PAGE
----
Computer Numerical Control (CNC) technology is at the forefront of the precision machining industry, yielding greater control, more accurate results, and a reduced need for manual intervention during the manufacturing process.
We are looking forward to welcoming a new Pinacho ST285 CNC lathe to our workshop here at Hone-All, after accepting a quote from C Dugard Ltd, of East Sussex.
This is an exciting investment for us because it is the first CNC lathe we’ve purchased with a C-axis. The additional axis gives us the capacity to drill and tap on PCDs and machine keyways/slots in-house, increasing the range of services we can offer. Previously we had to either subcontract this aspect of our work to a trusted supplier (with customer permission of course), or request the customer to arrange it themselves after machining – something we were always uncomfortable with because it meant we couldn’t offer an end-to-end service.
Bespoke CNC machine parts have wide applicability in manufacturing and bring a range of important benefits, which we’ll discuss in this article. Modern precision engineering uses computer-aided design (CAD) software and computer numerical controlled (CNC) machining equipment to create high quality components to demanding specifications, with accurate repeatability over any volume.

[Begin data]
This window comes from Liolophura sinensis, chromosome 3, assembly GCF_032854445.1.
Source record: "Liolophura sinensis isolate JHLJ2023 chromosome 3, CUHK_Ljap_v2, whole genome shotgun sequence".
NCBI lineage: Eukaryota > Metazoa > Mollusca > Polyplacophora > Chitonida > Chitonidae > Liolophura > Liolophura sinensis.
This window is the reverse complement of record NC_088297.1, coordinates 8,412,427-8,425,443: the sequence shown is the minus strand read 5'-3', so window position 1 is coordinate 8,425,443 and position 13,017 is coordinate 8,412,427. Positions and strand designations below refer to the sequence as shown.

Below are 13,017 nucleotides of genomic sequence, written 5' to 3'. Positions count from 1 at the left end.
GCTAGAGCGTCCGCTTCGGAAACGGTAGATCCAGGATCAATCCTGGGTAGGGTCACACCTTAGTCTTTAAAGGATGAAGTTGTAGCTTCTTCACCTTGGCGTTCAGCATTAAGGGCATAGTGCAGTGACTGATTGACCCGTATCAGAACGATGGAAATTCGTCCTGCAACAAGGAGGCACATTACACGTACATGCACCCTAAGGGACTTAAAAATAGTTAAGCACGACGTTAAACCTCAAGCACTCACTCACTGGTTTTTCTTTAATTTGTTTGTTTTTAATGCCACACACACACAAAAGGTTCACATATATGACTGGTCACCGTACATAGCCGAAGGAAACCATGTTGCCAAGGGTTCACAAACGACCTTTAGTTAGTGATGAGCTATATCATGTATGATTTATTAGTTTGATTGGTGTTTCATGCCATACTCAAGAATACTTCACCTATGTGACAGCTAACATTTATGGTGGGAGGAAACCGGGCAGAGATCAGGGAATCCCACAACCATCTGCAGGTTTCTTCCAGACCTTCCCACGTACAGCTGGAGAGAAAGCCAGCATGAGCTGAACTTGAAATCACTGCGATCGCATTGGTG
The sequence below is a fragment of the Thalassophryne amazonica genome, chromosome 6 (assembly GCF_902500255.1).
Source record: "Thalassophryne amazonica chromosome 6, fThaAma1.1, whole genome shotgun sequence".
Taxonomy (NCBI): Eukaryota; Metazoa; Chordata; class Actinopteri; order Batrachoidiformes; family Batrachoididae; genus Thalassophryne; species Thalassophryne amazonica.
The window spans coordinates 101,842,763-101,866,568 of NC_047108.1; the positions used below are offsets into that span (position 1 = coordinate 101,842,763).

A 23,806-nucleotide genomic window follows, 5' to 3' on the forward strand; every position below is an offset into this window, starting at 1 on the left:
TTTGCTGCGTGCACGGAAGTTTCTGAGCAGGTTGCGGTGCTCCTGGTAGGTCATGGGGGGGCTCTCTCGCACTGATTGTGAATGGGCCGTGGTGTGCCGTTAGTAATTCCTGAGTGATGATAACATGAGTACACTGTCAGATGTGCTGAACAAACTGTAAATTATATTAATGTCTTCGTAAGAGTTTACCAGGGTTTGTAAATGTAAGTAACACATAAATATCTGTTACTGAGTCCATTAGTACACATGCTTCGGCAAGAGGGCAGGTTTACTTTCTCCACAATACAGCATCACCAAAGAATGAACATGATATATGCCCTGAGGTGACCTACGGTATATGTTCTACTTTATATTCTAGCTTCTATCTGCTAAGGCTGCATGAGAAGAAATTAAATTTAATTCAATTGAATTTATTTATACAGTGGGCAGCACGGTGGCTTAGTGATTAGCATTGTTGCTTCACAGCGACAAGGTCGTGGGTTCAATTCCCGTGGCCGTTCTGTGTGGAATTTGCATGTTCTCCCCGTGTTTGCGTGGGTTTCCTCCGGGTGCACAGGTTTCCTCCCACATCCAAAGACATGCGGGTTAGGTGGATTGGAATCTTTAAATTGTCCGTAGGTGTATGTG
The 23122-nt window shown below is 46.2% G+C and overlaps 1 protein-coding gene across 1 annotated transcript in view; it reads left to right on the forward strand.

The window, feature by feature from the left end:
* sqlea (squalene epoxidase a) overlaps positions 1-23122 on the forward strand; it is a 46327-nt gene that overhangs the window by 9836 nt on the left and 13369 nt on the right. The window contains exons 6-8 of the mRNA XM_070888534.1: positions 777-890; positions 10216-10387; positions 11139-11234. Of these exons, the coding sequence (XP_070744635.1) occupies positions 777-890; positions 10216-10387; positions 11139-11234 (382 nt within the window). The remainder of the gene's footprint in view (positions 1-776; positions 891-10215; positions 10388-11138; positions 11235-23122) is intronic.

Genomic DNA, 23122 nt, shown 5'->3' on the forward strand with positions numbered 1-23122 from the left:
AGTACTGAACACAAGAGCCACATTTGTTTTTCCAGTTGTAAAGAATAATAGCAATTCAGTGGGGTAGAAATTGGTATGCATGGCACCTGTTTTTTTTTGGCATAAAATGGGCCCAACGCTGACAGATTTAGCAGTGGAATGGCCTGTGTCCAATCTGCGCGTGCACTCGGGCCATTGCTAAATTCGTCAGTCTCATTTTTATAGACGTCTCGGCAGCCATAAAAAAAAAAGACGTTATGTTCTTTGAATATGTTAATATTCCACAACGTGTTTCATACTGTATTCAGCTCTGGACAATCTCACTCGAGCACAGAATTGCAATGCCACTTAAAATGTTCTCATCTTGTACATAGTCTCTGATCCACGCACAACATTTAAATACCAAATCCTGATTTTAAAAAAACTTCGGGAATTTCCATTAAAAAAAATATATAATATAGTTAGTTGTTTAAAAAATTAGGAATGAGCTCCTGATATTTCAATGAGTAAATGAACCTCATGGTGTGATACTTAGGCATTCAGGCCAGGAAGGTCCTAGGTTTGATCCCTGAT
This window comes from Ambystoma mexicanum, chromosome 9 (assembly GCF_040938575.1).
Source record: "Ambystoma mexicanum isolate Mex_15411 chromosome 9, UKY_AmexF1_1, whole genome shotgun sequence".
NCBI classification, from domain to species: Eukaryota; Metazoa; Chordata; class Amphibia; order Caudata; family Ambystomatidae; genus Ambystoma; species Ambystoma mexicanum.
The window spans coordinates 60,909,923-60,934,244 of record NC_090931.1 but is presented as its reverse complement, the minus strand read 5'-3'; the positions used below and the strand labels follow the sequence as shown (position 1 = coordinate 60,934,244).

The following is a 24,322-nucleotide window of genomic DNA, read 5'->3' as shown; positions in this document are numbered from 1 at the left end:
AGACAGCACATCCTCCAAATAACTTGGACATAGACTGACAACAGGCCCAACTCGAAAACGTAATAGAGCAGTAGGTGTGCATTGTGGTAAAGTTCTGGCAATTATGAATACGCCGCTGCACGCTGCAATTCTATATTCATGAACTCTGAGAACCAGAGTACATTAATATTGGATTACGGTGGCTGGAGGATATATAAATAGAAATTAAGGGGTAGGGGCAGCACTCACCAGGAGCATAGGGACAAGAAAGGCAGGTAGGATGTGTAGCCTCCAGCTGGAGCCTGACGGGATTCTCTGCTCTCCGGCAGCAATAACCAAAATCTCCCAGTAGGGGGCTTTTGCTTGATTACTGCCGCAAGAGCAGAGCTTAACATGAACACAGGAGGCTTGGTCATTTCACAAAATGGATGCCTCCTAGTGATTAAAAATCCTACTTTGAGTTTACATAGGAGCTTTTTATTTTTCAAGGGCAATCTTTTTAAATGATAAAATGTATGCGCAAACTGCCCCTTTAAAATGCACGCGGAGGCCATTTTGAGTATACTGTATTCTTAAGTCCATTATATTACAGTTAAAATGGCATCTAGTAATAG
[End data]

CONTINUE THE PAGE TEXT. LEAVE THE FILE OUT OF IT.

It's common for companies to use third party accountants, solicitors, and IT providers when they don't have teams of experts in-house. However, in recent years, manufacturing companies have realised that they can also benefit from working closely with precision engineering firms to handle parts of their manufacturing process. What advantages could your business gain from using Hone-All's subcontract machining services?
Computer Numerical Control (CNC) turning is a practical and efficient way of manufacturing custom components. However, while CNC lathes are capable of producing consistent results in a speedy and cost-effective manner, there are things that can go wrong with the process. Let's look at four of the most commonly experienced CNC turning problems and examine what can be done to resolve them:
What’s in a price? It’s a simple question, and one that often has unexpectedly complicated answers. This is because some things – such as skill, experience, and technical knowledge – are difficult to quantify. Issues such as identifying additional processes are also important. If you’re interested in learning about honest CNC machining quotes, here are some pointers to help navigate the often murky waters of engineering pricing.